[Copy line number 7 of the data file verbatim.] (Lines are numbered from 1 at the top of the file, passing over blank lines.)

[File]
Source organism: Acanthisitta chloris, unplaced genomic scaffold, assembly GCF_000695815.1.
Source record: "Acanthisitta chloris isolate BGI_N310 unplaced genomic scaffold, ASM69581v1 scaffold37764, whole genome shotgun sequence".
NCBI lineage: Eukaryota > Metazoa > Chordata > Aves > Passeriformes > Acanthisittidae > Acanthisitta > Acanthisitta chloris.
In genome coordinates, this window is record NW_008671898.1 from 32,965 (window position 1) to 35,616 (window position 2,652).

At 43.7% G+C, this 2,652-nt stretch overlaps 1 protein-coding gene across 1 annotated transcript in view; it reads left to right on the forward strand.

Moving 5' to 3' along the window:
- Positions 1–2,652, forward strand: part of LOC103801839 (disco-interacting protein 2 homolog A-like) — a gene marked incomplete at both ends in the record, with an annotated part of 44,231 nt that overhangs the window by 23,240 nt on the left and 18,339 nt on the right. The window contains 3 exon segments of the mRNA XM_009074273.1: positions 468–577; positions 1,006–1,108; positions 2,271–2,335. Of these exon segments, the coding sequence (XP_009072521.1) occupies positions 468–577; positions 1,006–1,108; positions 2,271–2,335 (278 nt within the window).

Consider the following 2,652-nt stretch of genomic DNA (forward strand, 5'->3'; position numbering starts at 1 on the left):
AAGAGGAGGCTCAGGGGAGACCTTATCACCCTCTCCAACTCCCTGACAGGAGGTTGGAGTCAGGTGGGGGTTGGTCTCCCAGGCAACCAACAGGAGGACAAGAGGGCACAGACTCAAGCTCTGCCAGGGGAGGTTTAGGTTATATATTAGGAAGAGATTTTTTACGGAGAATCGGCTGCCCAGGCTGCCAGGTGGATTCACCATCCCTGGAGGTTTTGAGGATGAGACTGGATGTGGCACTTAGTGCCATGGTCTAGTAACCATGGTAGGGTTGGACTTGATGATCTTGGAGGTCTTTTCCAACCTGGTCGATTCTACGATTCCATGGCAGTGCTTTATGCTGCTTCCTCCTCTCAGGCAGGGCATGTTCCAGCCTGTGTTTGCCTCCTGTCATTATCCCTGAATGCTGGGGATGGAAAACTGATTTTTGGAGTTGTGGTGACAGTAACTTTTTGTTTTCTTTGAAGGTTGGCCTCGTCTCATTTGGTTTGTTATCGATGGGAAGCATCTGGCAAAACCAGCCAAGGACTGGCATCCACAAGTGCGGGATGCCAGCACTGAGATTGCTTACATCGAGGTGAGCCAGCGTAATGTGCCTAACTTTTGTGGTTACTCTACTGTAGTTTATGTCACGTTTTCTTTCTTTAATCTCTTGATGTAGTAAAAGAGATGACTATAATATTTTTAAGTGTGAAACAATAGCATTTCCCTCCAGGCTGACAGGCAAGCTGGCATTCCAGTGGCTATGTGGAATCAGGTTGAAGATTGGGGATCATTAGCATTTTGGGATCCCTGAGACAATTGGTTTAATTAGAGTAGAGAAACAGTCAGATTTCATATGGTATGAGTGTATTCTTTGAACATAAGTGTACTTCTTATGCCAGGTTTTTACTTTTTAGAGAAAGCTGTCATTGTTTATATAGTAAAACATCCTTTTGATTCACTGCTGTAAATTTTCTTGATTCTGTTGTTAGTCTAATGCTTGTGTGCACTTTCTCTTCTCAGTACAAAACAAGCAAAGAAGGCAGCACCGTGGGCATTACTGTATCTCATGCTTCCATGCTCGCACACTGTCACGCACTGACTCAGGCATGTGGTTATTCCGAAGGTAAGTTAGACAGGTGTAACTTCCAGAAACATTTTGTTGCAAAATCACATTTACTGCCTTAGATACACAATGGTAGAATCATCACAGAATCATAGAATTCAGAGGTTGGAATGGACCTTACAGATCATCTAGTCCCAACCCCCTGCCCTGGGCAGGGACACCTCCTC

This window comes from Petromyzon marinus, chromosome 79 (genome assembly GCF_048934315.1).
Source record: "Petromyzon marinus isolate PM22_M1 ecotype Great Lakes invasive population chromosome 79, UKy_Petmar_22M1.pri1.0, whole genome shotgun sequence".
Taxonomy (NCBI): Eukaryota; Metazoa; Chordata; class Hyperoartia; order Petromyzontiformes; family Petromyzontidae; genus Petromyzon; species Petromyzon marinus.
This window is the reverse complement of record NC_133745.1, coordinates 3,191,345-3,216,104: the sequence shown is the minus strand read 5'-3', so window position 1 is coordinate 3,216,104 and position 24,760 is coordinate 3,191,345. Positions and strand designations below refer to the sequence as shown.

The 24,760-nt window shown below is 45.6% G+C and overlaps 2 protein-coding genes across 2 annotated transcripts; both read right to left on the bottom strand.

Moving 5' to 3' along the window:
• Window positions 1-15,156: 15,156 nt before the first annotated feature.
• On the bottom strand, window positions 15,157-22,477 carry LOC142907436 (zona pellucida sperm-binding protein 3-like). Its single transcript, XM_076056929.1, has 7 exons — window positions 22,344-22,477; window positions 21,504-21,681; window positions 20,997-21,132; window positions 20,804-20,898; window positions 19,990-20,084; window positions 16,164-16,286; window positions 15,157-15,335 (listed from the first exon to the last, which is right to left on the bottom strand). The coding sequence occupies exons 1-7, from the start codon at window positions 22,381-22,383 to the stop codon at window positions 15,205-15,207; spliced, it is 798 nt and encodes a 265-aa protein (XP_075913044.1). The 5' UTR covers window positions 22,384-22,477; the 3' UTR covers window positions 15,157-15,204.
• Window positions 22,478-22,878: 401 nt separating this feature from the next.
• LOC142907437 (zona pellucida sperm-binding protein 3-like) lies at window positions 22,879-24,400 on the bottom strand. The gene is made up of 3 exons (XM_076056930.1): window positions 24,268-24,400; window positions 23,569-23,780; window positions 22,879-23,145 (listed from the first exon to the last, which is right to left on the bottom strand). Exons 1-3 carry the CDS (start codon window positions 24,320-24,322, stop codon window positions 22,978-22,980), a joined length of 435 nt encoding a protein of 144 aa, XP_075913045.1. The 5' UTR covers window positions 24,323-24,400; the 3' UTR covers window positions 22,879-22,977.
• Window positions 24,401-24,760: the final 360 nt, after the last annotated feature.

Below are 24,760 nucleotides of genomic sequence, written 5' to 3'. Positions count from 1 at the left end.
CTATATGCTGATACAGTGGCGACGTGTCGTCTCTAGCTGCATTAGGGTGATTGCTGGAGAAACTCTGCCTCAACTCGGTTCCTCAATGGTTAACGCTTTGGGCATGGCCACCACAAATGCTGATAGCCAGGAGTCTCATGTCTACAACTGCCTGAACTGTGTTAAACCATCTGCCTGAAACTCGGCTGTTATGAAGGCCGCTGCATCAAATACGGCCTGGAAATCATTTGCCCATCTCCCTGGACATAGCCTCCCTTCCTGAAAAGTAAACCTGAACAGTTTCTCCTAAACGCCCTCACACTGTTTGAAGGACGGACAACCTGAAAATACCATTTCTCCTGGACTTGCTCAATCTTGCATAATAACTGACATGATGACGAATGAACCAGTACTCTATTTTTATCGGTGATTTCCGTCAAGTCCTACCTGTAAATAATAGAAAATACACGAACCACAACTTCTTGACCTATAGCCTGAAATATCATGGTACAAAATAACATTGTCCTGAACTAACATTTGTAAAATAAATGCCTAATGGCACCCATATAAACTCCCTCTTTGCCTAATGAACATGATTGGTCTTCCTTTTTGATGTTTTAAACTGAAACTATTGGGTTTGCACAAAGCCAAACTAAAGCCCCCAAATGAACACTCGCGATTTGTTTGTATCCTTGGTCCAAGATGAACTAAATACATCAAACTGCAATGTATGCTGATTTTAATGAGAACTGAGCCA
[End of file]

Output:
- Positions 1–2,652, forward strand: part of LOC103801839 (disco-interacting protein 2 homolog A-like) — a gene marked incomplete at both ends in the record, with an annotated part of 44,231 nt that overhangs the window by 23,240 nt on the left and 18,339 nt on the right. The window contains 3 exon segments of the mRNA XM_009074273.1: positions 468–577; positions 1,006–1,108; positions 2,271–2,335. Of these exon segments, the coding sequence (XP_009072521.1) occupies positions 468–577; positions 1,006–1,108; positions 2,271–2,335 (278 nt within the window).